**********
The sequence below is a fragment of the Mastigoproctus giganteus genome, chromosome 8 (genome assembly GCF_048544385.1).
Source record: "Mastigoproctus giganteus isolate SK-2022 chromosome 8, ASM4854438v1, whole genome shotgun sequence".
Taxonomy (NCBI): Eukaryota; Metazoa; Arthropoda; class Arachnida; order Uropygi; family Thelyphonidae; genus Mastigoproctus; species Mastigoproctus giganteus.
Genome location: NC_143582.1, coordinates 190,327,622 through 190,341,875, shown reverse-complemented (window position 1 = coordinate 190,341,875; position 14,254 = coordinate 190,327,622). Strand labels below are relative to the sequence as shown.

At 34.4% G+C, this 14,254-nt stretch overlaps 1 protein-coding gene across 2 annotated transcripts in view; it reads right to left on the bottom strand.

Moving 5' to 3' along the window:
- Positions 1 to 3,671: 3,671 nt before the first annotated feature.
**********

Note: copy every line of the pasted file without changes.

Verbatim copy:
The sequence below is a fragment of the Mastigoproctus giganteus genome, chromosome 8 (genome assembly GCF_048544385.1).
Source record: "Mastigoproctus giganteus isolate SK-2022 chromosome 8, ASM4854438v1, whole genome shotgun sequence".
Taxonomy (NCBI): Eukaryota; Metazoa; Arthropoda; class Arachnida; order Uropygi; family Thelyphonidae; genus Mastigoproctus; species Mastigoproctus giganteus.
Genome location: NC_143582.1, coordinates 190,327,622 through 190,341,875, shown reverse-complemented (window position 1 = coordinate 190,341,875; position 14,254 = coordinate 190,327,622). Strand labels below are relative to the sequence as shown.

At 34.4% G+C, this 14,254-nt stretch overlaps 1 protein-coding gene across 2 annotated transcripts in view; it reads right to left on the bottom strand.

Moving 5' to 3' along the window:
- Positions 1 to 3,671: 3,671 nt before the first annotated feature.